Music Appreciation : (Pay Attention At The Back)


Crowded House, Deb Never, Ducks Ltd, Jack Hues, Jon Hopkins, Lone, Lorde, Sam Wilkes, The Utopiates, Wyndow,

Album Cover of the Week

Deb Never claims this week's 'Album of the Week' title. It's the writing that does it for me. Often you can be hunting to see the album title as the artist's image is seen to be of paramount importance. There's no mistaking the performer image here, and it's a fair reflection of the music within. But it's the writing that draws the attention. It looks different, perhaps because album covers on a plain white background are still unusual.

This Week's Music

It felt a little as if this week was biased towards music as a source of self improvement with academic, therapy, project based, environmentally aware and self referential meta titles taking centre stage. End of term exams will be taking place in these subjects before Christmas.

As ever this week's Taster Track playlists can be accessed at or via the Spotify link on the Home Page. The link to the Youtube playlist is

The Shadowplay playlists are at: and

Highly Recommended

Dreamers Are Waiting : Crowded House

Crowded House return for their second comeback. It’s their hallmark sound and it’s a triumph.

Back at the beginning of the 80s I saw Crowded House main man, Neil Finn, in concert as part of Split Enz. He made an immediate impact with his ability to create a rapport with the audience, even intervening with security on behalf of an over exuberant member of the audience. “He’s my cousin” he shouted. The friendly concern for others, and the determination that everyone is going to have a good time have marked out his career before and since.

Crowded House were always seen as a safe bet, a solid pair of hands. But listen again to the first two albums and you can hear that they were more than a generic sound done well. There are moments of haunting sentiment and beauty littered across them, and always a sense that they were in touch with Australia’s aboriginal past. There’s an undercurrent of mysticism, gently done in a way that is also reminiscent of The Beatles’ softer taker on psychedelia.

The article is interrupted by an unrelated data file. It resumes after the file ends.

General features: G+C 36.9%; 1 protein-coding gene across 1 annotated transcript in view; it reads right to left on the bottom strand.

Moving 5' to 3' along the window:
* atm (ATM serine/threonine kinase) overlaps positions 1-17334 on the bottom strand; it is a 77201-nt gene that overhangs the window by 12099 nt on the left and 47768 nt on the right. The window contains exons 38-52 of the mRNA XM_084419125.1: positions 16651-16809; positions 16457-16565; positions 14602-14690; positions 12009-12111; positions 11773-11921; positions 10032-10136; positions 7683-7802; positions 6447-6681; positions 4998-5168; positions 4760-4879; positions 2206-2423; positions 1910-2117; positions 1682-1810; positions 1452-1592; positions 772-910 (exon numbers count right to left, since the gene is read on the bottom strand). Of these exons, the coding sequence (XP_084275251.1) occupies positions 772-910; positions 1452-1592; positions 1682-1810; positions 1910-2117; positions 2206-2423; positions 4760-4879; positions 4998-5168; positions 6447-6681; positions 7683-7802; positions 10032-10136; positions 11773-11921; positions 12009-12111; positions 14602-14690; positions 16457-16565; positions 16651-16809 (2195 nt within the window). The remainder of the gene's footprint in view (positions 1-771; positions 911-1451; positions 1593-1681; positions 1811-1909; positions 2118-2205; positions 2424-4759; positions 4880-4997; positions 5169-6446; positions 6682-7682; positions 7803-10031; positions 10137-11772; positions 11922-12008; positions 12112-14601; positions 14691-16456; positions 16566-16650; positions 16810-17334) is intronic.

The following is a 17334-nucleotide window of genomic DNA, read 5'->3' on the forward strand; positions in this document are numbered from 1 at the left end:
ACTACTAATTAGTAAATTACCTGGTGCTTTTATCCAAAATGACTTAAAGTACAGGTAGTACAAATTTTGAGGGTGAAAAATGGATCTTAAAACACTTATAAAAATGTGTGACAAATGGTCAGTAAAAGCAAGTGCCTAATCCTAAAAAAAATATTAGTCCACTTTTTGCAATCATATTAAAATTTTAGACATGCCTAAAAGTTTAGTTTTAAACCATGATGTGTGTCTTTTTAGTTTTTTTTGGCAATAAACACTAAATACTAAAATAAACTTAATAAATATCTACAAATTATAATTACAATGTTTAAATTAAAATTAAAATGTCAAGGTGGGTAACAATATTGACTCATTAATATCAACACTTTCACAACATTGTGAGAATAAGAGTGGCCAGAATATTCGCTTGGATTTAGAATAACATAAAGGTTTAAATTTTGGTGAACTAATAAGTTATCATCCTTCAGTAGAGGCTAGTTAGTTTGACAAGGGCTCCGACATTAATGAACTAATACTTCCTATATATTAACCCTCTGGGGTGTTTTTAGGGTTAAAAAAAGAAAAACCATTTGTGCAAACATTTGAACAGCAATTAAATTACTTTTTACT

Two things you need to know about ‘Dreamers Are Waiting’. First, despite Finn’s secondment to Fleetwood Mac, Crowded House haven’t gone all west coast on us. Secondly, this is the most consistent and even Crowded House record since…...ever, and they’ve set the bar high. It is much better than the albums released in their first comeback at the start of the 2010s.

A big part of that is that they feel like a proper band, rather than an inadvertent backing act for Finn. It’s hardly surprising really as, despite not appearing in this incarnation before, they have a strong history together. Nick Seymour was a founding member of the band. Mitchell Froom was their first producer. Liam and Elroy Finn know him quite well too as they are his sons. The closeness that creates benefits the record. They instinctively know how best to support each other.

From the opening notes of ‘Bad Times Good’ we can hear that their gentle, comforting sound is undiminished, even when singing of dark matters such as separation and death. Finn’s voice is in better form than ever. His trademark soaring vocals are perfectly pitched and timed, lifting the songs.

The collective gift for gorgeous melodies is undimmed too. ‘To The Island’ is a masterclass in melodic songwriting, and other touches such as the brass flourishes on ‘Playing With Fire’ lift songs from nicely ok to quite special. As I listened I was suffused with warmth, returning to a safe place after a night out in a freezing storm.

Possibly too soft for some tastes, this is Crowded House at their very best.

Taster Track : To The Island

Wyndow : Wyndow

This is a gorgeous album of angelic and beautiful songs, and that’s all thanks to the perfect harmony between the voices.

Wyndow are a collaboration between Lavinia Blackwall, a member of indie folk rock group Trembling Bells, and Laura J Martin, a multi instrumentalist whose talents extend to the flute, piano, mandolin, ukulele, harmonium and a great voice.